The “chubby little cubby all stuffed with fluff” is making its way back into the hearts of movie-watchers. Though, if you’re like me, Winnie the Pooh has never left.
I’ve always loved Pooh Bear. There’s something about the honey-loving, friend-gathering bear that has always stuck with me. So much so, in fact, that when my husband and I were dating and I learned that he loved honey and was well-known in his family for giving the best hugs, his affectionate nickname immediately became Pooh.
“Christopher Robin” opens with an homage to the ending scene of “The House at Pooh Corner”: a farewell party for the young boy, about to set off to boarding school. The menagerie from the Hundred Acre Wood are reminders of a child who has loved his toys, who has spent hours holding and positioning them. These aren’t the colorful animals well-known from the Disney cartoons; they are worn, faded and threadbare. The opening segment ends with the youthful Christopher’s promise to never forget his friends, a promise that Pooh Bear takes to heart.
As the years go by, the film juxtaposes Christopher’s life alongside the life of the Hundred Acre Wood. As the young boy is forced to grow up – to become “the man of the house,” marry and enlist in World War II – viewers watch the overgrowth of the forested land of Christopher’s imagination. As his childhood slips away from him, so too do the grounds of “the enchanted neighborhood of Christopher’s childhood days.”
In answer to the question of what happens to the beloved boy after the final pages of A.A. Milne’s fourth volume in his Pooh Bear series, “Christopher Robin” paints an adult who was forced to lose touch with his childhood, first by his father’s death and then by the trauma of the war. In losing his childhood, Christopher also lost his sense of self. In giving over to his father’s demands and then his country’s demands, we’re left with a man who finally succumbs to the demands of his job, blindly following his company’s orders, regardless of the toll it takes on his family.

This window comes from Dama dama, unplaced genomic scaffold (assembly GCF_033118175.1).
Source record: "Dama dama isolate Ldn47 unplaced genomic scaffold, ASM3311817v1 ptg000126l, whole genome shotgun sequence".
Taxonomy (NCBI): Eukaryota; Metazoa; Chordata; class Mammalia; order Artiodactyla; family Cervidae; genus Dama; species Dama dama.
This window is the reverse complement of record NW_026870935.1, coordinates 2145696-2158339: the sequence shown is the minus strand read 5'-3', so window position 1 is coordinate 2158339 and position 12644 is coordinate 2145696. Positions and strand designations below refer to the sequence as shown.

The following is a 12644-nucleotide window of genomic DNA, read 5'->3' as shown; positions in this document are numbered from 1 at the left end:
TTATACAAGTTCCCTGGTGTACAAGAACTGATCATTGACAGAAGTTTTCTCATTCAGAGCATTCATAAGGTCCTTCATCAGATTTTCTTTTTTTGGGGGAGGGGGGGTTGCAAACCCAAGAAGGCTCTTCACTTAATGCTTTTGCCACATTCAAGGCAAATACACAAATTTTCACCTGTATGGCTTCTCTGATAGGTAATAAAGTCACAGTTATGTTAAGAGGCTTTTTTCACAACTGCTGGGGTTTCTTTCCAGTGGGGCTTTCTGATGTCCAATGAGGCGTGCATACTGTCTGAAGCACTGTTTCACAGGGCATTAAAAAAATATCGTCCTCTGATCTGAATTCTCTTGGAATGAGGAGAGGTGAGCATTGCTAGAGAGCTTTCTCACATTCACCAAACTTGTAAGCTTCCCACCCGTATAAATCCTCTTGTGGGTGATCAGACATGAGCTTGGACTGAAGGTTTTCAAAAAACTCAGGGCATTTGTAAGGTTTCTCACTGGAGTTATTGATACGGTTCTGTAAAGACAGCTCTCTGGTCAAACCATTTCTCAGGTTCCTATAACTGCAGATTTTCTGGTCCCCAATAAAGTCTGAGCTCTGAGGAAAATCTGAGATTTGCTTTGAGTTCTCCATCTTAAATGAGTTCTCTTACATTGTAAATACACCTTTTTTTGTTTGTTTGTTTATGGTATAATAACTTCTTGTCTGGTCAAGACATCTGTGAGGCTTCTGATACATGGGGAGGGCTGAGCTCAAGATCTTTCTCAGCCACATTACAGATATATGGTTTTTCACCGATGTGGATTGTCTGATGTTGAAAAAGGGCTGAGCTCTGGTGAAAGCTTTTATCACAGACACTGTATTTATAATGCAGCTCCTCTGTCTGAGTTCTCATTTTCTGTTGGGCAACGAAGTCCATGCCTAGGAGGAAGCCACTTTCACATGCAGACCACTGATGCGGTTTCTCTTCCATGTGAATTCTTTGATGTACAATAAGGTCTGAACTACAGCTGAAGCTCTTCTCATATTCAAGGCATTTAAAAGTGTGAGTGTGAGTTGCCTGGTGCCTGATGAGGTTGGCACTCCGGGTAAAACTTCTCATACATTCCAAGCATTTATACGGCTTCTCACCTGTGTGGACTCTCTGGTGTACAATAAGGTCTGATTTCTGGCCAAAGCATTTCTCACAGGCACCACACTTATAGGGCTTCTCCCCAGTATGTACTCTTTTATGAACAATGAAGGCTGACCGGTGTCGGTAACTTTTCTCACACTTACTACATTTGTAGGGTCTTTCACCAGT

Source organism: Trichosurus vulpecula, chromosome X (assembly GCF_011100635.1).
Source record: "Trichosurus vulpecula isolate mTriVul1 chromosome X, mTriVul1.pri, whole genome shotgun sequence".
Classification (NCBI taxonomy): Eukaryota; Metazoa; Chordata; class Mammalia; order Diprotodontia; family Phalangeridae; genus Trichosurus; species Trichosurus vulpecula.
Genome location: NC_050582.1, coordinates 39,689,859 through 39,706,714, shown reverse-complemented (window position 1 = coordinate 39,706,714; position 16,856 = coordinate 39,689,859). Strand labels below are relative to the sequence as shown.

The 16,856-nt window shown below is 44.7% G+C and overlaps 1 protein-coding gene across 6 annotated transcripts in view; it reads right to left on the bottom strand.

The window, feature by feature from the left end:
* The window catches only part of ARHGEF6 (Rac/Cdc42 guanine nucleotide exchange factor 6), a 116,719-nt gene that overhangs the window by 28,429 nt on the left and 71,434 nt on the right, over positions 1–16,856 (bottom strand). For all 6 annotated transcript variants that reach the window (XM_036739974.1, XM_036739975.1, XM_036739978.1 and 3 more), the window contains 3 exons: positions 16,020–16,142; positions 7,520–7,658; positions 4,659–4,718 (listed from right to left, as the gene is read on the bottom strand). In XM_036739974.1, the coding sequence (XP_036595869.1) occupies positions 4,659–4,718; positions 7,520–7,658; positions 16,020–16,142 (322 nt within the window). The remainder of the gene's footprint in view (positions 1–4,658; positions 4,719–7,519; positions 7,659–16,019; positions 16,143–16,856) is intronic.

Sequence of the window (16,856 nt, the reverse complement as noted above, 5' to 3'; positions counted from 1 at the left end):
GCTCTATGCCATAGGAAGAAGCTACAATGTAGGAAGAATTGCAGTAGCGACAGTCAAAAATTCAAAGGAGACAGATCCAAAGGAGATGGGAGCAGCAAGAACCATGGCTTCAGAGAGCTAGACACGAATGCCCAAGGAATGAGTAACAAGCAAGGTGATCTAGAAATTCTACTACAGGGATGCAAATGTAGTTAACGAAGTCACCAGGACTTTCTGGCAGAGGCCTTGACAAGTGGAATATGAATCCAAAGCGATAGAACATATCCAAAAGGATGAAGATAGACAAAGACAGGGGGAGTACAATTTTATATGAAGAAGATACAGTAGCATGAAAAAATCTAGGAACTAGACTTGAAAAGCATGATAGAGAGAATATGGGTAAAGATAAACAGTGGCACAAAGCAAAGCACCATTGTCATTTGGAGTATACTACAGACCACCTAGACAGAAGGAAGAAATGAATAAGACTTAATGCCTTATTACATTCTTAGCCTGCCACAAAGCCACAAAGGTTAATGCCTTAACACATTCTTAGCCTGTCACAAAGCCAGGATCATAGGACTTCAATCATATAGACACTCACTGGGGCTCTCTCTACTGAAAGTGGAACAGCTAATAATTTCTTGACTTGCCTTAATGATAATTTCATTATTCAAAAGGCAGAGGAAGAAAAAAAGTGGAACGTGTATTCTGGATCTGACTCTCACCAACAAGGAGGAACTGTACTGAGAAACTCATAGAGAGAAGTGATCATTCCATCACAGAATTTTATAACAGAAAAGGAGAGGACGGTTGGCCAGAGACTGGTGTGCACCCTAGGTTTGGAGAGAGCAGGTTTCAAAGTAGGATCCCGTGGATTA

Yet, remaining beneath the surface of the workaholic is a heart that truly cares. Ewan McGregor’s take on Christopher Robin demonstrates the pain he encounters with each distancing action from his wife and daughter.
At this exact moment, Pooh Bear also finds himself isolated in the Hundred Acre Wood. He resolves to find Christopher Robin in London, and we are reminded of Christopher’s heart – though not at first. Christopher is not particularly happy to see his old friend and vents his anger, while Pooh innocently questions Christopher’s briefcase and his focus on his work.
In reality, we realize that Christopher’s calculations are working to save the jobs of hundreds of employees. He still cares.
The movie, of course, moves into the story of reconciliation: Christopher’s reconciliation with Pooh Bear and with his family. Such a reconciliation can only happen when Christopher recalls the joy, creativity and imagination of his childhood. A balance in all things seems to be the film’s mantra.
The review in “Time” mentioned that “Christopher Robin” was a movie that you didn’t know you needed. It’s a movie that resonates with everyone – we’ve all been in positions where we find ourselves ignoring what matters most. “Christopher Robin” reminds us to slow down, to recall ourselves as youngsters content with doing nothing, and to remember that even if we’re a “bear with little brains,” we still have big hearts.
Dr. Heather Bozant Witcher can be reached at firstname.lastname@example.org.